In a rather surprising turn for this Tory Government, Chancellor, Phillip Hammond MP announced in his budget on 22/11/2017 that First Time Buyers (FTB) would pay ZERO Stamp Duty (SDLT) on properties under £300,000 and in London, SDLT of 5% between £300,001 and £500,000.
This means that FTBs will be saving a staggering £5000 in SDLT on the purchase of their new home.
At Dendrow, we love finding new homes for all of our clients and in times such as these, we sit and think how can we help.
Rightmove and other portals can be a great source of information when searching for a property and Dendrow’s Brand Exposure on Rightmove has surpassed 40,000 views a week in the last six months. In terms of Brand and properties being seen, for an independent agent in West London, this is astonishing. So whilst we may not have a plethora of Properties for sale at these price points for FTBs, we do have some and more coming to market every day.
As of today 23/11/2017 Rightmove has 2629 properties listed in the “London” area for under £300,000
Also between £300,000 and £500,000 there are 13,753 properties on the market
Both maps above show that there are plenty of properties in London at those price ranges, albeit with maximum filter definition.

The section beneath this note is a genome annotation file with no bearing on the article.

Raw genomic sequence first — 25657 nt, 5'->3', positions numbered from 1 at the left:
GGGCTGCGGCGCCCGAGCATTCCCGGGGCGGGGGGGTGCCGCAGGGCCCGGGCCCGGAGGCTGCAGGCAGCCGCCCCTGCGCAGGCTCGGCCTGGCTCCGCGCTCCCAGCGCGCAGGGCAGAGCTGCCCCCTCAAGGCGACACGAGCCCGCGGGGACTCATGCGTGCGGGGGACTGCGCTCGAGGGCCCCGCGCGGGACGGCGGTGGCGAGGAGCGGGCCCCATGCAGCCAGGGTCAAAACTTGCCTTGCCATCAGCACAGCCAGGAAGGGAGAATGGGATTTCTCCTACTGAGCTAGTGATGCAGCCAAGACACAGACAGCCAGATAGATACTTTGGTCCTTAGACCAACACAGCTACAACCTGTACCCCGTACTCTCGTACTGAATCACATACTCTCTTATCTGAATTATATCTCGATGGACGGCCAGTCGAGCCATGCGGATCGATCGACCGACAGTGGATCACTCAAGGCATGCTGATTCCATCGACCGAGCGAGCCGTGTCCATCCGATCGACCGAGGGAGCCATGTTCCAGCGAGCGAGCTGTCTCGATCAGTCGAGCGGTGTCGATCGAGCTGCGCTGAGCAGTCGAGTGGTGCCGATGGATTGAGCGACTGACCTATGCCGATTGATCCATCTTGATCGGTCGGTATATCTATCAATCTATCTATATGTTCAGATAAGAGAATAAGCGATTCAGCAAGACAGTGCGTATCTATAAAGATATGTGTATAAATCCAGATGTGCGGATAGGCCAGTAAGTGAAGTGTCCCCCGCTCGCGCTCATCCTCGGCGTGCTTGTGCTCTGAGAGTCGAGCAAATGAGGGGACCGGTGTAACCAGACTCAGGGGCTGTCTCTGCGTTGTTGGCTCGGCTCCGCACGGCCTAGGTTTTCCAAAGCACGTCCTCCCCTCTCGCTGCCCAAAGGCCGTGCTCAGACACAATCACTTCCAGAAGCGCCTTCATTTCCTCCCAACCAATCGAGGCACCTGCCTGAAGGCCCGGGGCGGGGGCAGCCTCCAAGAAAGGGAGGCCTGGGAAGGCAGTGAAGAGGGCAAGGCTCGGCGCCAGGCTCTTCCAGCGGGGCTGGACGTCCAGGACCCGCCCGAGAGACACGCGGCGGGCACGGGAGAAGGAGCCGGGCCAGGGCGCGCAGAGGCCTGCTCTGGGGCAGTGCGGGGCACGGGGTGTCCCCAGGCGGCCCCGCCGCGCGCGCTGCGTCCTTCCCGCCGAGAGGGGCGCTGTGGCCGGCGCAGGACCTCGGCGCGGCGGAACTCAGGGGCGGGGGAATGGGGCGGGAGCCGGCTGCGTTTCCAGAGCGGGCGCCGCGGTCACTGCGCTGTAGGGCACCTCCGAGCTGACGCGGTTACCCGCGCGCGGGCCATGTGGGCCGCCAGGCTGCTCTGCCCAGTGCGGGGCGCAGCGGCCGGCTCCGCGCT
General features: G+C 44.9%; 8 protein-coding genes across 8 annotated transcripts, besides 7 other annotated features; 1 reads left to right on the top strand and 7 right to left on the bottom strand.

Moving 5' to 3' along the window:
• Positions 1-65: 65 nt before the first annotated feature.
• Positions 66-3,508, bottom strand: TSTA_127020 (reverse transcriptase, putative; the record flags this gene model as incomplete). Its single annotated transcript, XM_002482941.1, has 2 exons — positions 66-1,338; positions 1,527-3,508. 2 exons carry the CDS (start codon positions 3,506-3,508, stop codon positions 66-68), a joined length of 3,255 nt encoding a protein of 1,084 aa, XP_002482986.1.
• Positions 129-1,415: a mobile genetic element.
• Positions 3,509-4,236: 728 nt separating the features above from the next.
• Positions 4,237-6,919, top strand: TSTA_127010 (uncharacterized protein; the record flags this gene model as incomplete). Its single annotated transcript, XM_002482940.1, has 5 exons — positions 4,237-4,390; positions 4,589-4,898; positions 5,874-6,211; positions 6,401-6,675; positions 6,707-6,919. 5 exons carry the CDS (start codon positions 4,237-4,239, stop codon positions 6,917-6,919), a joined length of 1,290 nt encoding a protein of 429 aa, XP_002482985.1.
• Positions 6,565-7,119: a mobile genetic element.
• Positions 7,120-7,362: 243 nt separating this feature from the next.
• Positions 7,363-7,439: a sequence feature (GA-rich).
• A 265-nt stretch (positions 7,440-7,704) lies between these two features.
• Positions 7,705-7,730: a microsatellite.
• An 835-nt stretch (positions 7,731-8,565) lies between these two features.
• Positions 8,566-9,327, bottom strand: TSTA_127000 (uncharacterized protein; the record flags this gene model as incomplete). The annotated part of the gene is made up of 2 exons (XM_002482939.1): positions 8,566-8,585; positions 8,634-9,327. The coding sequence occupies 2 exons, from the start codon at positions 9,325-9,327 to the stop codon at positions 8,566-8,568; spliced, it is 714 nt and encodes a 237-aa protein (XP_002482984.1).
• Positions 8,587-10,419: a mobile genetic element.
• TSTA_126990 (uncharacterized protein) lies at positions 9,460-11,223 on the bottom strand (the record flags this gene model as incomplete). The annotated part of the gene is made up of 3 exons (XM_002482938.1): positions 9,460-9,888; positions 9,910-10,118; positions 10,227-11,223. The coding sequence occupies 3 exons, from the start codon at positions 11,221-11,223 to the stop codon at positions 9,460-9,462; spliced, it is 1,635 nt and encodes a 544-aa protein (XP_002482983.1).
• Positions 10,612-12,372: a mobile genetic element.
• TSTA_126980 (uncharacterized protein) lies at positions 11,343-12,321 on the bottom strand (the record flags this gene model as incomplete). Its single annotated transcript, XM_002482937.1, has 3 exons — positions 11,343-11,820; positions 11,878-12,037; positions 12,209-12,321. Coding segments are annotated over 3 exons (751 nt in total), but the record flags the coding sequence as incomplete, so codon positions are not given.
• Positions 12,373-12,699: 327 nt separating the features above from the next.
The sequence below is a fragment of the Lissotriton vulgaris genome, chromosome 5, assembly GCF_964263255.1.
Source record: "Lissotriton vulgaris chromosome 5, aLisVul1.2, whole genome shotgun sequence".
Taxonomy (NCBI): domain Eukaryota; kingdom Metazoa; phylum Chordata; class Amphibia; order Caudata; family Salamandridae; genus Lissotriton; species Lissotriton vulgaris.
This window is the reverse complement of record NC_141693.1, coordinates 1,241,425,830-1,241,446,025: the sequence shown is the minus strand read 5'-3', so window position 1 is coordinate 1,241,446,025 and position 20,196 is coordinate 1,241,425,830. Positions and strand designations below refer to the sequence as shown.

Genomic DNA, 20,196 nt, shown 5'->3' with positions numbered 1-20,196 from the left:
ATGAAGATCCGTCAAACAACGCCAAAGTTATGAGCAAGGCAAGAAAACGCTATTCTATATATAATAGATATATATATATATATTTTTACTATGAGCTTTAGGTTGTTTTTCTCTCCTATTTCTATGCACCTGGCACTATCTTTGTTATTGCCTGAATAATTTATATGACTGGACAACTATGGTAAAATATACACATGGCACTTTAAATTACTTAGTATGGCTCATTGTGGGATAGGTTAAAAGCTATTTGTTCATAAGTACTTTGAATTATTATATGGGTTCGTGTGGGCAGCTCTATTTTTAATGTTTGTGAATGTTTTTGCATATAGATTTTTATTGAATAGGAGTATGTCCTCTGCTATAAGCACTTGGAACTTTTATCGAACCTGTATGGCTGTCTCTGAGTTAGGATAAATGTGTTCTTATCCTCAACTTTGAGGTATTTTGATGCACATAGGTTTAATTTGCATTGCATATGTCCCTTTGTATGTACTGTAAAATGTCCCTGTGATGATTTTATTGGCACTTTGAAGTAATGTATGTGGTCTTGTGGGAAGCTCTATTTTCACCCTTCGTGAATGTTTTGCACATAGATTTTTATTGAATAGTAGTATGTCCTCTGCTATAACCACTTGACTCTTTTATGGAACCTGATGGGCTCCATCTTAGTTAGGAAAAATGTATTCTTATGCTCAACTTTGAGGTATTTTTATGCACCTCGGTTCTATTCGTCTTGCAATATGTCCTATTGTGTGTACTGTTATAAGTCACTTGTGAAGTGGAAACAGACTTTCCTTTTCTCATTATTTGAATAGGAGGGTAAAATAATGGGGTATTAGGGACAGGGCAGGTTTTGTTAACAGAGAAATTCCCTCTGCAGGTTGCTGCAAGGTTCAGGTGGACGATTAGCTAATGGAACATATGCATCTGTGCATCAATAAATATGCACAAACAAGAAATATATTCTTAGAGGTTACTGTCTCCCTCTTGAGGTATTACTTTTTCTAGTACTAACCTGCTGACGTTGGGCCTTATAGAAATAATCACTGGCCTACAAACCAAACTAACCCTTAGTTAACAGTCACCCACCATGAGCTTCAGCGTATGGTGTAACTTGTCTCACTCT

Would it be possible to by a 2 bedroom house in Kensington at that price? Probably not, but what do first time buyers really look for in a home? Is it a step on the property ladder? A roof over head? Or is it freedom to choose?
However, there is another issue to contend with. Reduced SDLT or no SDLT doesn’t mean that a FTB can just buy a property, there is also the matter of the Lender’s Criteria in offering the Mortgage and then the acquisition of the Deposit, even with a government scheme can be a challenge and for some it may mean that the Bank of Mum and Dad may be called upon.
Is this a turning point in the Market for First Time Buyers? Maybe. Yet an article published by thisismoney.co.uk states that '…Office of Budget Responsibility said this (elimination or reduction of SDLT for FTB) would feed through into higher house prices, meaning first-time buyers pay more. Its review said: ‘Thus the main gainers from the policy are people who already own property, not the first time buyers themselves.’